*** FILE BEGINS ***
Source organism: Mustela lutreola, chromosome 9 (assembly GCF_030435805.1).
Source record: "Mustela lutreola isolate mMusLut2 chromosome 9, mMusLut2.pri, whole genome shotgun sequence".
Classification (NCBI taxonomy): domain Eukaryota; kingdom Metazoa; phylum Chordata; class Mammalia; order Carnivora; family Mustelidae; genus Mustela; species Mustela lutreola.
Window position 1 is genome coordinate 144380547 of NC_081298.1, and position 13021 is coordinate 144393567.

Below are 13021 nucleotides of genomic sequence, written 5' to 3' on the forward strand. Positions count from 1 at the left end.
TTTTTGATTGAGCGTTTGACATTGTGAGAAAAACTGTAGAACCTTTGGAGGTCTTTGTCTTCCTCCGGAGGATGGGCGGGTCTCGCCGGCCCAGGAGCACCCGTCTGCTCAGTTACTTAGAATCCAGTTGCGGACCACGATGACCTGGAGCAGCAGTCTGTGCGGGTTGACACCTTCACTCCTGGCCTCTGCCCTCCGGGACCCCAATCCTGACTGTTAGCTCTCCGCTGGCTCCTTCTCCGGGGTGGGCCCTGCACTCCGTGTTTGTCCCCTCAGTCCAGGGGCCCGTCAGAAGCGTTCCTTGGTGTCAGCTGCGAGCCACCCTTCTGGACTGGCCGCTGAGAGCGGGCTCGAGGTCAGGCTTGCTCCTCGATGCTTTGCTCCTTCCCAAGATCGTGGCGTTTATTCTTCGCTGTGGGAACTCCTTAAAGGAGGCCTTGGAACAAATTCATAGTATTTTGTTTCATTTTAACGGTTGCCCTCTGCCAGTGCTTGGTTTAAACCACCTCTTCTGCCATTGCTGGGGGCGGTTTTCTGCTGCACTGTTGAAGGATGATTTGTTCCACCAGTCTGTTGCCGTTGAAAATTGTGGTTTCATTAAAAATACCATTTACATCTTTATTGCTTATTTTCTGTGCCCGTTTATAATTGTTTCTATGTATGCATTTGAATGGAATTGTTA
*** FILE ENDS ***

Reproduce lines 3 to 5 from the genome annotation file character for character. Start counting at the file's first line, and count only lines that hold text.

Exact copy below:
Classification (NCBI taxonomy): domain Eukaryota; kingdom Metazoa; phylum Chordata; class Mammalia; order Carnivora; family Mustelidae; genus Mustela; species Mustela lutreola.
Window position 1 is genome coordinate 144380547 of NC_081298.1, and position 13021 is coordinate 144393567.

Below are 13021 nucleotides of genomic sequence, written 5' to 3' on the forward strand. Positions count from 1 at the left end.